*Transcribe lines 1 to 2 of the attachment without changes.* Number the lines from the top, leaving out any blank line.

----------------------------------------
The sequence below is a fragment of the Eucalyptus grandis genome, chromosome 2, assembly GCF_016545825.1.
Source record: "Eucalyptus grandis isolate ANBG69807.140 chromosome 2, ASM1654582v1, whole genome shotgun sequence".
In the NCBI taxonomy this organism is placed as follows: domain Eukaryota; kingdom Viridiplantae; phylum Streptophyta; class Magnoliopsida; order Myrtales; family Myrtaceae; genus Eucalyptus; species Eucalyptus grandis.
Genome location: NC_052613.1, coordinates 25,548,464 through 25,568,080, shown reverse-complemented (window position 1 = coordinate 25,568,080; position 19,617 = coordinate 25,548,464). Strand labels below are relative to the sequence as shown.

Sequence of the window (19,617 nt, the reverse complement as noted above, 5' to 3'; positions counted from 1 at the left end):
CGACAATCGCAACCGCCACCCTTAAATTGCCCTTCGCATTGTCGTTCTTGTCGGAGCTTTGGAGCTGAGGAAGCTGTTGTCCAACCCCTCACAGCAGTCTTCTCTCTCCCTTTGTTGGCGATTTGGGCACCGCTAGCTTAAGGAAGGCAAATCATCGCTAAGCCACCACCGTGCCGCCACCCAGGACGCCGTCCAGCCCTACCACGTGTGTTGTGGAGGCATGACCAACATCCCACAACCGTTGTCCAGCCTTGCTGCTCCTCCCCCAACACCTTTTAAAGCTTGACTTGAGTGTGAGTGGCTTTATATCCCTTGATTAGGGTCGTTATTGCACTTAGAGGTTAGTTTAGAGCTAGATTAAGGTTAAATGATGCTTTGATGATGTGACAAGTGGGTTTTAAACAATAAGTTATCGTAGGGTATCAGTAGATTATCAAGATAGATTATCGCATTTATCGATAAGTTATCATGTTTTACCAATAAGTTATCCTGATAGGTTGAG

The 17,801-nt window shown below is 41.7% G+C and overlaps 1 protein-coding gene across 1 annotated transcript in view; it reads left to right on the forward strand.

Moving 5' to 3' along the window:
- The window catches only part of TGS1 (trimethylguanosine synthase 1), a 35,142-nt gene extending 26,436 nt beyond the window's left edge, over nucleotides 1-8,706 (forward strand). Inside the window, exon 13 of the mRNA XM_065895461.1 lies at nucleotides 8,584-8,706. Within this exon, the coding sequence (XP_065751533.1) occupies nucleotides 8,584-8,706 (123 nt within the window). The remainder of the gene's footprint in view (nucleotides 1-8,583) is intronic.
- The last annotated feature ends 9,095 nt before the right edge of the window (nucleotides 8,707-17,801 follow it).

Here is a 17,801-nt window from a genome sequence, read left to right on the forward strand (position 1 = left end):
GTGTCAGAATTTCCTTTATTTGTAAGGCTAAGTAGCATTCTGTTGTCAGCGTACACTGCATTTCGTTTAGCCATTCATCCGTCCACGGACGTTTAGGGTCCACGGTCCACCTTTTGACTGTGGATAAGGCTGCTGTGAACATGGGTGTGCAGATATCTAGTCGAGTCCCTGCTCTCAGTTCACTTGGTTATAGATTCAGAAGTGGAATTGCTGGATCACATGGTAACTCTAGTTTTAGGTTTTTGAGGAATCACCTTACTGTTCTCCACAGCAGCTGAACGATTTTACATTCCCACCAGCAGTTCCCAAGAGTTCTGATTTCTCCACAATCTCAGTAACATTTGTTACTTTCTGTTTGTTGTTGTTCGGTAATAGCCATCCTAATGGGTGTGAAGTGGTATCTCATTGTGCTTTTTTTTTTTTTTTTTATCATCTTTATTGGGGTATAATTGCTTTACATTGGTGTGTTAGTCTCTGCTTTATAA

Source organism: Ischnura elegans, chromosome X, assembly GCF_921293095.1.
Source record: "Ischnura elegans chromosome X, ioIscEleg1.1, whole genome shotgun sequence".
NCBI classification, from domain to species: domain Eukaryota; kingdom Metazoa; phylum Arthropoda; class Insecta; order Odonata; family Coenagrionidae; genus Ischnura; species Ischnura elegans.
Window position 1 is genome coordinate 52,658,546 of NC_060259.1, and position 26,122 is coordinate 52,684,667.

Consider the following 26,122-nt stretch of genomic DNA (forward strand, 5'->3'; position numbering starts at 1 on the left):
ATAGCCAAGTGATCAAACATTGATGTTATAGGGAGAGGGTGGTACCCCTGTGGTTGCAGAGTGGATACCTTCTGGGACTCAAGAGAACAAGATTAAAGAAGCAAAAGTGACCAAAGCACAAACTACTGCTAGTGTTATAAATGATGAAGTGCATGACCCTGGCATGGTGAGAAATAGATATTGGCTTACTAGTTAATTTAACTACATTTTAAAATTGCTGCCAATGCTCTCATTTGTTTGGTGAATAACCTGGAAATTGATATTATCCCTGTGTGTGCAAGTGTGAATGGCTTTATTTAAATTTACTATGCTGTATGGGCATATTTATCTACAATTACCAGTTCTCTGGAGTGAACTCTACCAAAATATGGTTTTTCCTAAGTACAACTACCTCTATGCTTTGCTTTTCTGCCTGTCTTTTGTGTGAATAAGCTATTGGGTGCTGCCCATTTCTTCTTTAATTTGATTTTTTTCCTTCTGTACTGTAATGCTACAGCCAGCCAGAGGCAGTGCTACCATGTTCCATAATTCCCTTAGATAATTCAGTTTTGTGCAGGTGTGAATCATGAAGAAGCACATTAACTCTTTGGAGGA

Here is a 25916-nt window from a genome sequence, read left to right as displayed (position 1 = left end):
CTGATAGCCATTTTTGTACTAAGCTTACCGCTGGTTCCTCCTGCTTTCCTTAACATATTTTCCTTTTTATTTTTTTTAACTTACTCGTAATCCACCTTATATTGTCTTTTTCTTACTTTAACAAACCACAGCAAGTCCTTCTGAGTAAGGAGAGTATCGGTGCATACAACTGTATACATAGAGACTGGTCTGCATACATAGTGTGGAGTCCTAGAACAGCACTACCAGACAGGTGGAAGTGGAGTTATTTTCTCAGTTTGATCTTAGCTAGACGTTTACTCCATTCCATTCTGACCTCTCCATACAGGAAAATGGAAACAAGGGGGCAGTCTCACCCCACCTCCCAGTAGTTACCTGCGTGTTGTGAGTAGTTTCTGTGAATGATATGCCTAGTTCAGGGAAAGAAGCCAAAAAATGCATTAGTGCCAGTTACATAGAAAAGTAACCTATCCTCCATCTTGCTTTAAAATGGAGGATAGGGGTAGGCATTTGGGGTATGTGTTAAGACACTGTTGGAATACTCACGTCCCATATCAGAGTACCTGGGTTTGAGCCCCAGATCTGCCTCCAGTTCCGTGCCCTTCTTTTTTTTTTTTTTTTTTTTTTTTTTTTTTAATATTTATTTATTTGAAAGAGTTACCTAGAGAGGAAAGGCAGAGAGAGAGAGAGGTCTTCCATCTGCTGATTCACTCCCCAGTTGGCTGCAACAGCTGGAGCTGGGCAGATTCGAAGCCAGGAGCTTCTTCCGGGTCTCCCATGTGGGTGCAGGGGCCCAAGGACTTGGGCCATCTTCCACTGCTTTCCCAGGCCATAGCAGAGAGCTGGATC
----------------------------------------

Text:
The sequence below is a fragment of the Eucalyptus grandis genome, chromosome 2, assembly GCF_016545825.1.
Source record: "Eucalyptus grandis isolate ANBG69807.140 chromosome 2, ASM1654582v1, whole genome shotgun sequence".